Security researchers from Poland-based security firm Security Explorations claim to have discovered a vulnerability in the Java 7 security update released Thursday that can be exploited to escape the Java sandbox and execute arbitrary code on the underlying system.
Security Explorations sent a report about the vulnerability to Oracle on Friday together with a proof-of-concept exploit, Adam Gowdiak, the security company's founder and CEO said Friday via email.
[ Also on InfoWorld: Security pros advise users to ditch Java. | InfoWorld's expert contributors show you how to secure your Web browsers in the "Web Browser Security Deep Dive" PDF guide. Download it today! | Stay up to date on the latest security developments with InfoWorld's Security Adviser blog and Security Central newsletter. ]
The company doesn't plan to release any technical details about the vulnerability publicly until Oracle addresses it, Gowdiak said.
Oracle broke out of its regular four-month patching cycle on Thursday to release Java 7 Update 7, an emergency security update that addressed three vulnerabilities, including two that were being exploited by attackers to infect computers with malware since last week.
Java 7 Update 7 also patched a "security-in-depth issue" which, according to Oracle, was not directly exploitable, but could have been used to aggravate the impact of other vulnerabilities.
The patching of that "security-in-depth issue," which Gowdiak calls an "exploitation vector," rendered all of the proof-of-concept (PoC) Java Virtual Machine (JVM) security bypass exploits previously submitted by the Polish security firm to Oracle, ineffective.
According to Gowdiak, Security Explorations privately reported 29 vulnerabilities in Java 7 to Oracle back in April, including the two that are now actively exploited by attackers.
The reports were accompanied by a total of 16 proof-of-concept exploits that combined those vulnerabilities to fully bypass the Java sandbox and execute arbitrary code on the underlying system.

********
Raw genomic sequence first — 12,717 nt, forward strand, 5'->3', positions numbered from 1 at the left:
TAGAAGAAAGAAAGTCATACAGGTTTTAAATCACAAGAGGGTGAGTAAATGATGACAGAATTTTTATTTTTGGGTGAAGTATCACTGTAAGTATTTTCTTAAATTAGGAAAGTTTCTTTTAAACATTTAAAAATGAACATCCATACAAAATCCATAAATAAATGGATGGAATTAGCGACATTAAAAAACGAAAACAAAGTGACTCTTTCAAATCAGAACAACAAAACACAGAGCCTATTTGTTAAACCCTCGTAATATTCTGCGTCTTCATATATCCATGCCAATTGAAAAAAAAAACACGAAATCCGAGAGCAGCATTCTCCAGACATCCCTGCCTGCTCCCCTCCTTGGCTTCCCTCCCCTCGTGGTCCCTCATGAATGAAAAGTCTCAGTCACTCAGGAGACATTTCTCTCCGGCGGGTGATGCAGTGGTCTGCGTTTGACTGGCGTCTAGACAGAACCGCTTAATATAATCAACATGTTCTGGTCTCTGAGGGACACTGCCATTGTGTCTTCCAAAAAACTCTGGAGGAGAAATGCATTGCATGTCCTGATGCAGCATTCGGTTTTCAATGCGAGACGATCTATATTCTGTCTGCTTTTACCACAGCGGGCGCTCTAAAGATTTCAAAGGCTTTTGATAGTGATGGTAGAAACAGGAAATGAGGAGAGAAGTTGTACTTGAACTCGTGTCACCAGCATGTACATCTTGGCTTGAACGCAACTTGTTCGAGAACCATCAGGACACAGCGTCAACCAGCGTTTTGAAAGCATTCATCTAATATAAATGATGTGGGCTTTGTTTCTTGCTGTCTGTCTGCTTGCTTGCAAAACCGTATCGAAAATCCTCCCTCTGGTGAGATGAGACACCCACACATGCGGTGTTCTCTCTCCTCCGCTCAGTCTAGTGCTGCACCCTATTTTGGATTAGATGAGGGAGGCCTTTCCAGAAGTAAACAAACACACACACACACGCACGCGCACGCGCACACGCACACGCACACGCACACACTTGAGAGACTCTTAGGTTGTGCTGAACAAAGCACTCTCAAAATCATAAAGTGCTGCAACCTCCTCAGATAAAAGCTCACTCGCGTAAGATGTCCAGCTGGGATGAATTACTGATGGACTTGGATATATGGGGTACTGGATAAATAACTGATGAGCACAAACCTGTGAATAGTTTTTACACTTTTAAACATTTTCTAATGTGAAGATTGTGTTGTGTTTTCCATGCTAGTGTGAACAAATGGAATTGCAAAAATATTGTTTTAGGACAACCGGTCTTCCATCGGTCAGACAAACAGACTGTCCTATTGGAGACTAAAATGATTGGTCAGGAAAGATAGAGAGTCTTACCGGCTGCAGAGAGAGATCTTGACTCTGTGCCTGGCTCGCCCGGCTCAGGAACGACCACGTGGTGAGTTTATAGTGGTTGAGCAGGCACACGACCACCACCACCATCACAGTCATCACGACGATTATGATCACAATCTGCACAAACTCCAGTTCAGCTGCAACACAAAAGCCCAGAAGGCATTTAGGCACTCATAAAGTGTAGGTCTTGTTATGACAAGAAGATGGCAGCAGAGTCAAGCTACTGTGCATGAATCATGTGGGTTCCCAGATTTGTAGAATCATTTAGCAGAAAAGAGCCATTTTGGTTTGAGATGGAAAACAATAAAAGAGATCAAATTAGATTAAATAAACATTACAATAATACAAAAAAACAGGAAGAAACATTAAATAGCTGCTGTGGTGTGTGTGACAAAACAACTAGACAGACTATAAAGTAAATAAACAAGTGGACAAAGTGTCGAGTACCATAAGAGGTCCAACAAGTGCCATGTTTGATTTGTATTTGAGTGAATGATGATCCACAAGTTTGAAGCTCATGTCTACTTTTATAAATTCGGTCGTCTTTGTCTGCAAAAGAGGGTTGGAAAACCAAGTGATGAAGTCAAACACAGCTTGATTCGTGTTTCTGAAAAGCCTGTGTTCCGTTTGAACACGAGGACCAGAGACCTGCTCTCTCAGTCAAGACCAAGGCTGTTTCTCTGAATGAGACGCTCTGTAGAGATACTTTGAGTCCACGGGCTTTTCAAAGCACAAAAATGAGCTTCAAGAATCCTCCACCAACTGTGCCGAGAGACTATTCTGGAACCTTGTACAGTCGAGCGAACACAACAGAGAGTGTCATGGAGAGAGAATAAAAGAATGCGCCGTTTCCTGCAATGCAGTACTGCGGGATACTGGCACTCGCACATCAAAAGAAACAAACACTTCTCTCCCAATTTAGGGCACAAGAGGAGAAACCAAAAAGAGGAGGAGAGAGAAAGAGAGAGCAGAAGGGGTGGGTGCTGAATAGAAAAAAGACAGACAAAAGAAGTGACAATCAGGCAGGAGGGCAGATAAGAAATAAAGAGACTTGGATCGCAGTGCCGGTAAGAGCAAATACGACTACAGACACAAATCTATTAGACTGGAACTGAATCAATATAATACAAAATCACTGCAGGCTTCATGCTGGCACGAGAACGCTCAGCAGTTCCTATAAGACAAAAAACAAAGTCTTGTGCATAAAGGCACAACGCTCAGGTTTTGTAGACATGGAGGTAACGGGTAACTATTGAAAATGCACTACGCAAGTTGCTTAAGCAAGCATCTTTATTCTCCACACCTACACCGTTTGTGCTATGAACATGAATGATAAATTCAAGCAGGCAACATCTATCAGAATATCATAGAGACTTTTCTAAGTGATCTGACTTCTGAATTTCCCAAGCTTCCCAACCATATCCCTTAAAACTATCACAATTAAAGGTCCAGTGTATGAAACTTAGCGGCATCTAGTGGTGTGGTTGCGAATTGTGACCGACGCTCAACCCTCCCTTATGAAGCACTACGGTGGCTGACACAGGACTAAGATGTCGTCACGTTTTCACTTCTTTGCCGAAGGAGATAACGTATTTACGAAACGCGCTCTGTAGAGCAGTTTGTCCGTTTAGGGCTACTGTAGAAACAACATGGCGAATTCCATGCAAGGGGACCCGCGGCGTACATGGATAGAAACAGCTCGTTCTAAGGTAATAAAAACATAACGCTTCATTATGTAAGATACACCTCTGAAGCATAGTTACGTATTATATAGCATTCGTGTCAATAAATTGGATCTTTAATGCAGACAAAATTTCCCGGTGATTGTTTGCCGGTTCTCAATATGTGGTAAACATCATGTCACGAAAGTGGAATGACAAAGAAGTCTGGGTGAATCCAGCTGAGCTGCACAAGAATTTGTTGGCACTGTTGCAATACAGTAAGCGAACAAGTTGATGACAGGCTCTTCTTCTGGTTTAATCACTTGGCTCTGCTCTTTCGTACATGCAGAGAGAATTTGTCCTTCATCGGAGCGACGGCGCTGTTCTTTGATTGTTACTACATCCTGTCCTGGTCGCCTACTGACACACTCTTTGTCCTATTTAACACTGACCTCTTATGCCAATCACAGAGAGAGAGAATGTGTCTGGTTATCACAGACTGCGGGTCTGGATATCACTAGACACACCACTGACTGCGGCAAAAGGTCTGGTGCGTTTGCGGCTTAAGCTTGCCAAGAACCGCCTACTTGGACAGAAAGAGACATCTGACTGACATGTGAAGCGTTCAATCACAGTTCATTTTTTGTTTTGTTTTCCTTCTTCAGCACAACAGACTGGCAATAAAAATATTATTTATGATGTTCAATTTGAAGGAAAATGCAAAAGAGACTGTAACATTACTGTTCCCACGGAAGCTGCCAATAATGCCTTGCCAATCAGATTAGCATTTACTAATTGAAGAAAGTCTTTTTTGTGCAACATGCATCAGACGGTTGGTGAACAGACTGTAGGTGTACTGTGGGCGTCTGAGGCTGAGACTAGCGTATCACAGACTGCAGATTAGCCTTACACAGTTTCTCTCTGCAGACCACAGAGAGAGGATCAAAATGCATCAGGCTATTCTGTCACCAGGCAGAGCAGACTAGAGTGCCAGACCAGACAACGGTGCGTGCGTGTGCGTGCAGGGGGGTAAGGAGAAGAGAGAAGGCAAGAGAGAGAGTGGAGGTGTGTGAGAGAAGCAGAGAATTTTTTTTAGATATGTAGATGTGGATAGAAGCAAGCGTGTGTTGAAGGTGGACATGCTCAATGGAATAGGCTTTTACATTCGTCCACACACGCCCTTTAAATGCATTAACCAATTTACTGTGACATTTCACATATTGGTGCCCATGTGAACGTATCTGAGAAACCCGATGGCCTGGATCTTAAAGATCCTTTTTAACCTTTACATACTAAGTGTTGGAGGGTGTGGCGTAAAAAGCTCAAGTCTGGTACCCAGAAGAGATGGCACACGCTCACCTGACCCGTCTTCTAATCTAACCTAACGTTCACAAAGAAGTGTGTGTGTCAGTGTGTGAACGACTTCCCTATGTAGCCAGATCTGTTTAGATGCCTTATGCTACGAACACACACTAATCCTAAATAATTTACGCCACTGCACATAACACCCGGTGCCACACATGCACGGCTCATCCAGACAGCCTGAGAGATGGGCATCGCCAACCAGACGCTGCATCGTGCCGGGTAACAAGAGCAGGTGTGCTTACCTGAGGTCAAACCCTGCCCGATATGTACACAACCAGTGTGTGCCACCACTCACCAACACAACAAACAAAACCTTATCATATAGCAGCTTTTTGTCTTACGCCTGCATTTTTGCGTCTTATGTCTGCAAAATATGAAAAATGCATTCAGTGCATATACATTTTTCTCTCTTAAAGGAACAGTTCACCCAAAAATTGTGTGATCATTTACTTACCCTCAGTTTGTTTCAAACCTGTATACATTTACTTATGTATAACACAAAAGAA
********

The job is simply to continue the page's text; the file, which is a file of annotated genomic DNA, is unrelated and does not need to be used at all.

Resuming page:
The removal of the getField and getMethod methods from the implementation of the sun.awt.SunToolkit class in Java 7 Update 7 disabled all of Security Explorations' PoC exploits, Gowdiak said.
However, this only happened because the "exploitation vector" was removed, not because all vulnerabilities targeted by the exploits were patched, Gowdiak said.
The new vulnerability discovered by Security Explorations in Java 7 Update 7 can be combined with some of the vulnerabilities left unpatched by Oracle to achieve a full JVM sandbox bypass again.
"Once we found that our complete Java sandbox bypass codes stopped working after the update was applied, we looked again at POC codes and started to think about the possible ways of how to fully break the latest Java update again," Gowdiak said. "A new idea came, it was verified and it turned out that this was it."
Gowdiak doesn't know when Oracle plans to address the remaining vulnerabilities reported by Security Explorations in April or the new one submitted by the security company on Friday.
It's not clear if Oracle will release a new Java security update in October as it previously planned. Oracle declined to comment.
Security researchers have always warned that if vendors take too much time to address a reported vulnerability it might be discovered by the bad guys in the meantime, if they don't already know about it.
It happened on multiple occasions for different bug hunters to discover the same vulnerability in the same product independently and this is what might have also happened in the case of the two actively exploited Java vulnerabilities that were addressed by Java 7 Update 7.
"Independent discoveries can never be excluded," Gowdiak said. "This specific issue [the new vulnerability] might be however a little bit more difficult to find."
Based on the experience of Security Explorations researchers with hunting for Java vulnerabilities so far, Java 6 has better security than Java 7. "Java 7 was surprisingly much easier for us to break," Gowdiak said. "For Java 6, we didn't manage to achieve a full sandbox compromise, except for the issue discovered in Apple Quicktime for Java software."
Gowdiak has echoed what many security researchers have said before: If you don't need Java, uninstall it from your system.